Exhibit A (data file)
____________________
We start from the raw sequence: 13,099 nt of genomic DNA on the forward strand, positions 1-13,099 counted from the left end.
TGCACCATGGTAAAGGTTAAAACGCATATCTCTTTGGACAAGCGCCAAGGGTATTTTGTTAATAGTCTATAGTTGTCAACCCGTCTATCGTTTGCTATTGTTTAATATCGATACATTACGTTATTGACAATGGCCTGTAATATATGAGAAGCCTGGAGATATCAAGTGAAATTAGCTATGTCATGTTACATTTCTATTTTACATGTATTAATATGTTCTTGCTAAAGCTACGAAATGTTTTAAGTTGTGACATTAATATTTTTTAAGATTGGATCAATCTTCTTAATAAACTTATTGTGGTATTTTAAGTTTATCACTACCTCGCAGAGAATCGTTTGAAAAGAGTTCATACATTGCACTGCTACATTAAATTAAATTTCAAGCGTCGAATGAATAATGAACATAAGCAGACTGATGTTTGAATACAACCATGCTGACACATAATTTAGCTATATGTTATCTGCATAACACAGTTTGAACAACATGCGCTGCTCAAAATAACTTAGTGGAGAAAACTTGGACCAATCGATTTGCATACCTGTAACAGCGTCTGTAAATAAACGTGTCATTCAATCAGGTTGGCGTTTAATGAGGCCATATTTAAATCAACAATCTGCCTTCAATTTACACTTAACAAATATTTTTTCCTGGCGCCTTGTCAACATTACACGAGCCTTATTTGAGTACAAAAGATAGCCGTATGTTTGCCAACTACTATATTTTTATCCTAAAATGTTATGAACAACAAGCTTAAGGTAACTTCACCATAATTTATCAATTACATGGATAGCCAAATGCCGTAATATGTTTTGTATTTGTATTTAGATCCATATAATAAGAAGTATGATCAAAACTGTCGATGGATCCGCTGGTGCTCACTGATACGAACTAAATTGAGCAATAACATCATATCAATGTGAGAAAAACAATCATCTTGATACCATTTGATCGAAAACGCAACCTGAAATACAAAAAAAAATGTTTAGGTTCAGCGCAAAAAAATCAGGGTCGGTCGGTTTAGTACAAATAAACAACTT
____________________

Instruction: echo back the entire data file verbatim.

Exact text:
We start from the raw sequence: 13,099 nt of genomic DNA on the forward strand, positions 1-13,099 counted from the left end.
TGCACCATGGTAAAGGTTAAAACGCATATCTCTTTGGACAAGCGCCAAGGGTATTTTGTTAATAGTCTATAGTTGTCAACCCGTCTATCGTTTGCTATTGTTTAATATCGATACATTACGTTATTGACAATGGCCTGTAATATATGAGAAGCCTGGAGATATCAAGTGAAATTAGCTATGTCATGTTACATTTCTATTTTACATGTATTAATATGTTCTTGCTAAAGCTACGAAATGTTTTAAGTTGTGACATTAATATTTTTTAAGATTGGATCAATCTTCTTAATAAACTTATTGTGGTATTTTAAGTTTATCACTACCTCGCAGAGAATCGTTTGAAAAGAGTTCATACATTGCACTGCTACATTAAATTAAATTTCAAGCGTCGAATGAATAATGAACATAAGCAGACTGATGTTTGAATACAACCATGCTGACACATAATTTAGCTATATGTTATCTGCATAACACAGTTTGAACAACATGCGCTGCTCAAAATAACTTAGTGGAGAAAACTTGGACCAATCGATTTGCATACCTGTAACAGCGTCTGTAAATAAACGTGTCATTCAATCAGGTTGGCGTTTAATGAGGCCATATTTAAATCAACAATCTGCCTTCAATTTACACTTAACAAATATTTTTTCCTGGCGCCTTGTCAACATTACACGAGCCTTATTTGAGTACAAAAGATAGCCGTATGTTTGCCAACTACTATATTTTTATCCTAAAATGTTATGAACAACAAGCTTAAGGTAACTTCACCATAATTTATCAATTACATGGATAGCCAAATGCCGTAATATGTTTTGTATTTGTATTTAGATCCATATAATAAGAAGTATGATCAAAACTGTCGATGGATCCGCTGGTGCTCACTGATACGAACTAAATTGAGCAATAACATCATATCAATGTGAGAAAAACAATCATCTTGATACCATTTGATCGAAAACGCAACCTGAAATACAAAAAAAAATGTTTAGGTTCAGCGCAAAAAAATCAGGGTCGGTCGGTTTAGTACAAATAAACAACTT